The medical term “urology” is not one with which we are all familiar. In fact, it is something most of us would be hard pressed to define, let alone discuss in detail. However, the possibility exists that we may have to visit a urologist. If so, it would be a good thing to understand some of the basics concerning this medical specialty.
What Is Urology?
This surgical specialty focuses on the diagnosis, treatment and management of medical conditions that affect or involve both the male and the female urinary tract as well as the male reproductive organs. Someone practicing in this particular field is called a urologist.
What Does It Involve?
For someone to be a urologist, he or she has to be an expert in conditions that involve several of your least glamorous body parts. These are the:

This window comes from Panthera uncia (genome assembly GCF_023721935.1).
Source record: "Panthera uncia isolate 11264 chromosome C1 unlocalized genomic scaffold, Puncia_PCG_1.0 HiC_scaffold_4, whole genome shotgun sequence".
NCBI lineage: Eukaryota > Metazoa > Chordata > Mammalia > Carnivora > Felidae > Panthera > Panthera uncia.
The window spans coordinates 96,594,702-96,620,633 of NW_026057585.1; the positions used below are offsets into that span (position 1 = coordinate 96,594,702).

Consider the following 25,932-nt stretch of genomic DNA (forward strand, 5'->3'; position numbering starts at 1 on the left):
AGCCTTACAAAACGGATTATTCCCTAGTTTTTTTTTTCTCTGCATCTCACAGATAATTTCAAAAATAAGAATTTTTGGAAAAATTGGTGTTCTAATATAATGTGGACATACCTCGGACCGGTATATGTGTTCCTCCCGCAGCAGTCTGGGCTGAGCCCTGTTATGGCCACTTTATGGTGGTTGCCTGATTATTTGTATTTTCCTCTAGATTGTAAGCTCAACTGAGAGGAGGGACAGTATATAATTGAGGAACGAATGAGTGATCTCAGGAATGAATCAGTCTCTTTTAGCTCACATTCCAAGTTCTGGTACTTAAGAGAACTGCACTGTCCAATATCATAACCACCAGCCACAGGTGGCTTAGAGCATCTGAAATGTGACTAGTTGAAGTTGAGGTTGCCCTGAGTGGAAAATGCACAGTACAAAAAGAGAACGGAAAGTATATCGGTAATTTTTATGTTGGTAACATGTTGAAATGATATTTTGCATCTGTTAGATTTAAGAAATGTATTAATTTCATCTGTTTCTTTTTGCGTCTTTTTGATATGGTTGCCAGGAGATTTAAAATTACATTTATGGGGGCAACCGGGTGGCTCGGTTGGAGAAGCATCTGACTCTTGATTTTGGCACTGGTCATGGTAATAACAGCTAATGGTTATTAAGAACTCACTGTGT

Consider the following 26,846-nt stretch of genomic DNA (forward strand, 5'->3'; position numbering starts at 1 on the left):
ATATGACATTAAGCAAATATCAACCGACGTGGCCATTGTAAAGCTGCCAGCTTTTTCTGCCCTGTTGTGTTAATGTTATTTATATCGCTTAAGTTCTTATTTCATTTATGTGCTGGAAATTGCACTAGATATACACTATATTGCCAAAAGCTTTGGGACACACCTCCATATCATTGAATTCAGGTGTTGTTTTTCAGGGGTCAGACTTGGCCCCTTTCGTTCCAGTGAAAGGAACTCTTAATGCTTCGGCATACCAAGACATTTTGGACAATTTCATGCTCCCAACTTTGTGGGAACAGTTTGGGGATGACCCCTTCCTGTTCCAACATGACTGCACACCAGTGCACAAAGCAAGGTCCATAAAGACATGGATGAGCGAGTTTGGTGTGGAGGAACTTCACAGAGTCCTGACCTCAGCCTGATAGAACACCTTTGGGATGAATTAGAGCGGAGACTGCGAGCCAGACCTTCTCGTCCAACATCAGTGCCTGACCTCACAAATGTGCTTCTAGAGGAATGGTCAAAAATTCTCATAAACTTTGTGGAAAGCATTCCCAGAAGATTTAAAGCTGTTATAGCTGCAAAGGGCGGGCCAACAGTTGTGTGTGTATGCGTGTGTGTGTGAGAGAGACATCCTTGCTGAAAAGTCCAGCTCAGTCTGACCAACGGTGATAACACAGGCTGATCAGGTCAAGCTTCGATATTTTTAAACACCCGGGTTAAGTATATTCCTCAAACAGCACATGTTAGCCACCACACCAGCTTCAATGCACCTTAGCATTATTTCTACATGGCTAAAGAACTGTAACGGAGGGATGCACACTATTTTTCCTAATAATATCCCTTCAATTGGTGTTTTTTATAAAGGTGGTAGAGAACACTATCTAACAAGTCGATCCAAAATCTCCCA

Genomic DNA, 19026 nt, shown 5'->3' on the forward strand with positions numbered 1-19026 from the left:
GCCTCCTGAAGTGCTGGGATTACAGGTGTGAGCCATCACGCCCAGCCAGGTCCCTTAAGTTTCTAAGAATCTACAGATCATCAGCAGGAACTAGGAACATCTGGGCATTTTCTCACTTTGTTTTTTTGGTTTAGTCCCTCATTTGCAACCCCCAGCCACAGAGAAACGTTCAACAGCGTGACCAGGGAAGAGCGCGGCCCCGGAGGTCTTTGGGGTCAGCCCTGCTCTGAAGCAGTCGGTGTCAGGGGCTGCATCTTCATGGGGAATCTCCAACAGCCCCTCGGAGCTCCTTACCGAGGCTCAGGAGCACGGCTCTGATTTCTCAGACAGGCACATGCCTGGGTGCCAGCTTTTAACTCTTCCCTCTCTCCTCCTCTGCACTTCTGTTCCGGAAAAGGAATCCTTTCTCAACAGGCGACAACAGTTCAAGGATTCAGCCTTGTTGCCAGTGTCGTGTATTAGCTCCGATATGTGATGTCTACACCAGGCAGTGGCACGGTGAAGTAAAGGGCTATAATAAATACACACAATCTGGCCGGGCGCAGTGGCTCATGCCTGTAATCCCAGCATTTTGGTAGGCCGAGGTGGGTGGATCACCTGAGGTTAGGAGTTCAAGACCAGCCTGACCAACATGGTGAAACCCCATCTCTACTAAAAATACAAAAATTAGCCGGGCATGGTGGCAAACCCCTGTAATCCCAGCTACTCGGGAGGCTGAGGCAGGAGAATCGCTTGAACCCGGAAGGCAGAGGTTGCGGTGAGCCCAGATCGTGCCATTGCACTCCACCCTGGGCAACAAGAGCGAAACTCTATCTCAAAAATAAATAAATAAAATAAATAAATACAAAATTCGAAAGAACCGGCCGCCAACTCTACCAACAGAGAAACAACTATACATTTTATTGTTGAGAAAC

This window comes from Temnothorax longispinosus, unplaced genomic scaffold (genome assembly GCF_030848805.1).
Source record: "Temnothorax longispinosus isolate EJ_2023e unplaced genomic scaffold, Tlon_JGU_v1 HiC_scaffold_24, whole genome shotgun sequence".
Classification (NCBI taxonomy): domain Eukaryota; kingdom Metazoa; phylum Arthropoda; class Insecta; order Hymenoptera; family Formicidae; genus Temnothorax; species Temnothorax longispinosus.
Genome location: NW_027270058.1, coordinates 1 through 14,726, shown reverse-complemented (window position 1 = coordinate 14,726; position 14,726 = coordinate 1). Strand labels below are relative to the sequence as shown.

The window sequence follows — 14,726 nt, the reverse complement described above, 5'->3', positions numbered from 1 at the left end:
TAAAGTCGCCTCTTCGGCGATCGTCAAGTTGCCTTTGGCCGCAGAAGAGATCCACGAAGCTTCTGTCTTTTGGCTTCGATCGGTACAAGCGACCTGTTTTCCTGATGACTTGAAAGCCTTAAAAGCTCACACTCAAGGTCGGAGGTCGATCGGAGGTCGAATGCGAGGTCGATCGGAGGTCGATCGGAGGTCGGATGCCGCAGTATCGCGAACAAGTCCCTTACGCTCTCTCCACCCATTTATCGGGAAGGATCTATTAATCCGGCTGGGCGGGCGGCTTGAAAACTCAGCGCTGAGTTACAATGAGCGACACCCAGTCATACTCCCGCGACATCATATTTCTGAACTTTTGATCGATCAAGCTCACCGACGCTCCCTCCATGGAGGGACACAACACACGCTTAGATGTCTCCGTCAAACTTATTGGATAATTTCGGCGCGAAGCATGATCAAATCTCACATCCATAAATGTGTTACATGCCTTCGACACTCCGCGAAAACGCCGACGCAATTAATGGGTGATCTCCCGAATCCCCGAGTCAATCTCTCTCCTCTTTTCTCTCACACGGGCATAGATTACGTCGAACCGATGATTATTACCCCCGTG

- Adrenal Glands
- Ureters (tubes linking the kidneys to the bladder)
- Urethra (tube that passes urine from the bladder out of your body)
It is up to your urologist to locate any problems and discuss with you a management and/or treatment plan. He or she will arrange for the medical management of such problems that may fall within their specialty or arrange for you to see a subspecialty within the field e.g. endourology or pediatric urology.
Common Urologic Problems
A urologist addresses a variety of problems that fall into his or her specialty. Among the more common urologic ones are those affecting the urinary tract or sexual functions. These include the following:
- Urinary tract infection (UTI)
- Kidney stones
- Prostate cancer and enlargement
- Stress incontinence
- Bladder cancer
- Testicular cancer
- Urologists may also do in-office vasectomies.
When it comes to specialty medical fields, urology is not one most people talk about. However, it does play a very important role in ensuring we maintain the health of certain vital components of our body – ones we cannot afford to neglect.